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July 25, 2013 - Image 40

Resource type:
The Detroit Jewish News, 2013-07-25

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Exploring the value of costly education.

By Marielle Temkin


I ould you invest upwards of $20,000
in something if you weren't sure it
would pay off in the end? Would you
spend four years putting yourself into
extreme debt when you could have
spent those years working? Does taking
out a loan with insane interest rates
make sense when you aren't even sure
when you will be able to start paying the
loans off?
Herein lies the gut-wrenching question that prospec-
tive students at any level of their education ask: Is it all
worth it?

40 August 2013 I


There is no easy answer to this question — every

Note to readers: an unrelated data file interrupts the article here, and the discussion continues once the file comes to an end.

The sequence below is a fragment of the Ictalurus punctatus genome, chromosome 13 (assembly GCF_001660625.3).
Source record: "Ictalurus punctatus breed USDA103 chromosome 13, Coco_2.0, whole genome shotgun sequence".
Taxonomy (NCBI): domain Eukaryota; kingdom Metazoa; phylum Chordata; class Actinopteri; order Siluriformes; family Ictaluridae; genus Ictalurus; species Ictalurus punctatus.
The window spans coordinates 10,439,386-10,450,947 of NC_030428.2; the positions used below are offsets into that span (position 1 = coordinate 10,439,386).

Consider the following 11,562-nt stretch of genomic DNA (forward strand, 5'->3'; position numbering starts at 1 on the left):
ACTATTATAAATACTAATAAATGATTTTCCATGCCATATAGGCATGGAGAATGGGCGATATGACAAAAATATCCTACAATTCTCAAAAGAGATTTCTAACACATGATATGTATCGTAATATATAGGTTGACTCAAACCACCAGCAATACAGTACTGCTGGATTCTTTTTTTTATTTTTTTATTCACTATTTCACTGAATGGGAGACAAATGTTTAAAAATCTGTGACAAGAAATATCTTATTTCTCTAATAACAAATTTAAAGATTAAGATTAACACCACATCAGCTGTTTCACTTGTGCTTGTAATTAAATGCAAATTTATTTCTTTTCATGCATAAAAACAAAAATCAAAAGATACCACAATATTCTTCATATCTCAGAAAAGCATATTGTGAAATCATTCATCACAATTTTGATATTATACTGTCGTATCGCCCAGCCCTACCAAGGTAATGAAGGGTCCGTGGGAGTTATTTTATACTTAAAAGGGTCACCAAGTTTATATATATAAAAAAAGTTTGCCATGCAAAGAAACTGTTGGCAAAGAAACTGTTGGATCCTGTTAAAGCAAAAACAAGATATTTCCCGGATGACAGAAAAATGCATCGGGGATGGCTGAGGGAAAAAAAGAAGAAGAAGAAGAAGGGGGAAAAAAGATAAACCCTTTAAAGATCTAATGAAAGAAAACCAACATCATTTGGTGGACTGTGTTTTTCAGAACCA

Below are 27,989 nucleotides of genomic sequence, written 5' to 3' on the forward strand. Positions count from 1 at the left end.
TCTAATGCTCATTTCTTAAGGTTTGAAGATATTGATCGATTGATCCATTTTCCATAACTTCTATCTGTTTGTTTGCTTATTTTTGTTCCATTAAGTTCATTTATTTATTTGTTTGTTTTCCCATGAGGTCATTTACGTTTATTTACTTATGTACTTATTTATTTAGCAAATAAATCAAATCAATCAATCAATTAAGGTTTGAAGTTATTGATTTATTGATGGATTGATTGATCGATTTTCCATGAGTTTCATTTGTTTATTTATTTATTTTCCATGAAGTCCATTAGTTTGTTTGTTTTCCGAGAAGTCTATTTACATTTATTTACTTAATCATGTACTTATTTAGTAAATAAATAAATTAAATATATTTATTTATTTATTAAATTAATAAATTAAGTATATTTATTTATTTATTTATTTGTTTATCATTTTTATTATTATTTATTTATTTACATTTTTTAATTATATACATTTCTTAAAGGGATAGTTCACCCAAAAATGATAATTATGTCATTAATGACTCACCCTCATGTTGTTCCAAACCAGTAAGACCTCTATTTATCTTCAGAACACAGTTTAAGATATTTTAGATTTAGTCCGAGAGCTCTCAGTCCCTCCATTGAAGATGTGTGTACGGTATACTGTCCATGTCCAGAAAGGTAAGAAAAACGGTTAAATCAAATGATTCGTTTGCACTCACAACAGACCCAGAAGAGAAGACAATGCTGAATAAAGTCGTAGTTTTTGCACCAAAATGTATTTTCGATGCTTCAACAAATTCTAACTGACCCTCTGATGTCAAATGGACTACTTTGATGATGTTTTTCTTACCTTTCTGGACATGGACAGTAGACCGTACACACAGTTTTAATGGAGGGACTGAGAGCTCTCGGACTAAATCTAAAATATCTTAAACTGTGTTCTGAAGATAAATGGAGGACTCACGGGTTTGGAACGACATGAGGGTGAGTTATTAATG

person comes with a different set of circumstances that
dictate what is right and wrong for them. And so many
times, even after their decision has been made, it is still
impossible to say if it was the right one.


A Pew Research Center study released in 2011 showed
that average college tuition and fees have tripled since
1980 81, and that takes inflation into consideration.
Knowing this, the following information regarding loans
makes a lot more sense: A September 2012 Pew study
stated that one in five households owe student loan debt


and that the average public, four-year college graduate
will be about $23,000 in debt by the time they receive
their bachelor's degree.
According to the same study, 52 percent of degree re-
cipients took out student loans in 1996, increasing to 60
percent in 2008. The amount of money students borrow
also has grown. In 1996, the average amount owed was
$17,000; for today's graduates, the average is $23,000.
Despite these bleak numbers, Pew reports that col-
lege enrollment has increased. So, even while emerging
from a recession and facing ever-rising tuition, people
continue pursuing higher education.
Pew speculates that the increase in college students is


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